Pictorial Guide to Thin Layer Chromatography, feat. Lego

Posted on Dec 16, 2011

In the several years that I tutored at the 1st-year help center, I’ve always had students who find thin-layer chromatography mystifying.  Most of these students don’t “get” what the plates are doing, or the role of the eluent.  For whatever reason, the physical analogy of things getting washed away and gripping the ground (or the inability to do so) seems to help in guiding the thought process.  I drew this up should you, as either instructor or student, would find this helpful.  Lo!  Behold the whimsical…

As usual, clicking on the figure opens a larger version for viewing.  A PDF version for print is available here. I’m not too happy with the final output – I feel as if the spatially-suggested connection between the analogy and the phenomena to be explained is not clear enough.  Suggestions to make this more useful / analogy more clear is appreciated.

Update (17 Dec 2011 Revision R3): The addition of the imagine/now consider label seems to clear up the analogy-phenomena.  I thank Loïc Samuel for the suggestion.

  • Loïc Samuel

    I think it’s a decent analogy, one that I’d never even though of before. I can see what you’re saying about there being a disconnect between the analogy. One possible solution is putting a frame around each section, the Lego panels with an “Imagine” label in the top left corner and a frame around the TLC lab section with a “Now Consider” label in the top left corner.

    On another note, there’s some work that could be done on subject-verb agreement. For example, “When a wave comes rushing in, everyone get washed […]” should be “When a wave comes rushing in, everyone gets washed […]”.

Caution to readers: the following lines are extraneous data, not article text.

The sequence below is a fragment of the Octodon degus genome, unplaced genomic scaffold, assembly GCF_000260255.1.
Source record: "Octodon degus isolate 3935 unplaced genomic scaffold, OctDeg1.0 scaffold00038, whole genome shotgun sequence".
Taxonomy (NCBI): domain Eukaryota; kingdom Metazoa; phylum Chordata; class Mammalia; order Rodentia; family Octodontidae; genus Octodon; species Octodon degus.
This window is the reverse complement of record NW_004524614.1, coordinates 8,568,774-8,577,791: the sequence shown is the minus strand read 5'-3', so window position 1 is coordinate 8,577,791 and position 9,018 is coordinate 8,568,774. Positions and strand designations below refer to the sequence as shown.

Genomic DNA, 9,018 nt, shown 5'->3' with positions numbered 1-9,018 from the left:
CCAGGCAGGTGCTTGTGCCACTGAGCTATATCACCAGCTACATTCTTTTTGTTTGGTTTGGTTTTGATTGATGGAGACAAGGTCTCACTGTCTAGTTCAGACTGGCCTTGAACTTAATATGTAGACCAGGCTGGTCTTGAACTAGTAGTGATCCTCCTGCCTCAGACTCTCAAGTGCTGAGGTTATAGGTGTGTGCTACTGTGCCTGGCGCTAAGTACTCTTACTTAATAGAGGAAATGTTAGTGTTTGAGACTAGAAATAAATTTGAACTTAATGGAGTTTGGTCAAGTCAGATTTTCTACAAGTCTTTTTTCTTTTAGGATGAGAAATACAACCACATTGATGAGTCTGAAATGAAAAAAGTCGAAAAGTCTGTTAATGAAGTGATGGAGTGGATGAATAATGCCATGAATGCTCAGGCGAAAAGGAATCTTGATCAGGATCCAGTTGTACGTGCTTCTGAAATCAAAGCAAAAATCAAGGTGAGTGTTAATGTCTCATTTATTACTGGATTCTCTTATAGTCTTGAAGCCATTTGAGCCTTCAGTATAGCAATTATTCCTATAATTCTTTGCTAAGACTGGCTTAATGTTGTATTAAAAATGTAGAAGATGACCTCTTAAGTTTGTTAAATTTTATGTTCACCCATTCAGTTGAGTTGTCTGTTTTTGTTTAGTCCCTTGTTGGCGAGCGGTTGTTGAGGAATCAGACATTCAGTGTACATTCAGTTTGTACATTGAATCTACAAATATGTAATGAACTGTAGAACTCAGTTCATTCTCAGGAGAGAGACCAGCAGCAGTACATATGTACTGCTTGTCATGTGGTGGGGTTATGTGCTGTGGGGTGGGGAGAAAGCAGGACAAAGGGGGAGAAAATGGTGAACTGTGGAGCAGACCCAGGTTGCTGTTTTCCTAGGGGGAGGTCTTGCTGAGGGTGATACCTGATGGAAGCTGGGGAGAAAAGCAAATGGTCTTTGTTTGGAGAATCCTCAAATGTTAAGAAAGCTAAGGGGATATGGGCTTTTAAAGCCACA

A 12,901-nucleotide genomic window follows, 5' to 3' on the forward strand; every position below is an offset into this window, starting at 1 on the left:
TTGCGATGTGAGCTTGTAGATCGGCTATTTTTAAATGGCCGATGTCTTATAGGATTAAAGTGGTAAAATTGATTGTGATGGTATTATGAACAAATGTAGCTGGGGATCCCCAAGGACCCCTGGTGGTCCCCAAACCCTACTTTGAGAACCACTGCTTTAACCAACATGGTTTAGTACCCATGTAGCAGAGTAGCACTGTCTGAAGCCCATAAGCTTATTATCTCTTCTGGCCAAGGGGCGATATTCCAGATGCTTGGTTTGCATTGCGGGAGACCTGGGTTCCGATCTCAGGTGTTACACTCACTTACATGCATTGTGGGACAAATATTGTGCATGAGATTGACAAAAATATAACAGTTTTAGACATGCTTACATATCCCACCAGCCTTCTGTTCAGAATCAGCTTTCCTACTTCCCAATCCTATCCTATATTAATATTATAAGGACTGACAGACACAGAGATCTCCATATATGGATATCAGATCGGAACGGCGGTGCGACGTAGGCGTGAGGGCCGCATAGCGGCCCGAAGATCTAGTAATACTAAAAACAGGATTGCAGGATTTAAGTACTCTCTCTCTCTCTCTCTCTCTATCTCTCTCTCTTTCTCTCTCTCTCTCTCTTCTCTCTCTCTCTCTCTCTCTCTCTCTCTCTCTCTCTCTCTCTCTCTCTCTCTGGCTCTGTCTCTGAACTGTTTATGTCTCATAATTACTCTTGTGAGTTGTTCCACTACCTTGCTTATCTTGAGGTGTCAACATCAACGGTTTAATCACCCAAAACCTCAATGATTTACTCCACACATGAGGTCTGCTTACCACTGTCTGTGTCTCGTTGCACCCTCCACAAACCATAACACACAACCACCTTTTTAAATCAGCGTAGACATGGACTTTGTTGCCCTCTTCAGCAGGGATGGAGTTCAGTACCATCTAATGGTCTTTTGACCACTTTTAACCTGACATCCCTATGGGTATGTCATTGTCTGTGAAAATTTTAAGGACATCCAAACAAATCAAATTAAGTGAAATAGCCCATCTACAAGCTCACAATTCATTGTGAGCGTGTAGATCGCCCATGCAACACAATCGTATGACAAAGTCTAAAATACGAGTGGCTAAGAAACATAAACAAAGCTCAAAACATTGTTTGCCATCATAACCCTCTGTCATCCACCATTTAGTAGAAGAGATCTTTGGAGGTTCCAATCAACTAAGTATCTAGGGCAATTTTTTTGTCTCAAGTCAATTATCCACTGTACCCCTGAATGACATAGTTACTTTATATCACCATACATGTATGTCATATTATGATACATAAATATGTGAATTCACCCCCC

Also “further” is for figurative distance while “farther” is for physical distance. So the text should read “Some go farther” instead of “Some goes further”; “The mutants […] get washed much farther” instead of “The mutants […] get washed much further” etc.

    Hope it helps.

    • Jon

      Hi Loïc – Good idea! I tried out your suggestion and it seems to work quite well. I think part of the trouble in the spread is that the imaginary part is more colorful and vivid than the real part. I’ve added an additional graphical indicator in the – – – dash lines for the imaginary world and —- solid lines for the real world. We’ll see how others feel about this.

      As to conjugating verbs… that’s sadly not one of my competence. (I blame it on my mother tongue not “doing” conjugation.) On that note, quite disastrously, I’m now learning Latin, where nouns, adjectives, and verbs all have to be conjugated… -.-

      So! This wasn’t something I could have picked out on my own, and many thanks for your help with that.

      • Loïc Samuel

        I’m glad I could help. I think the labels work really well, and the use of solid and dashed lines does help differentiate between the whimsical and the concrete

  • I, too, once came up with an analogy for chromatography, and it works “ok” for all types of chromatography


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  • Lemons

    What program did you use to make this? What font is it in?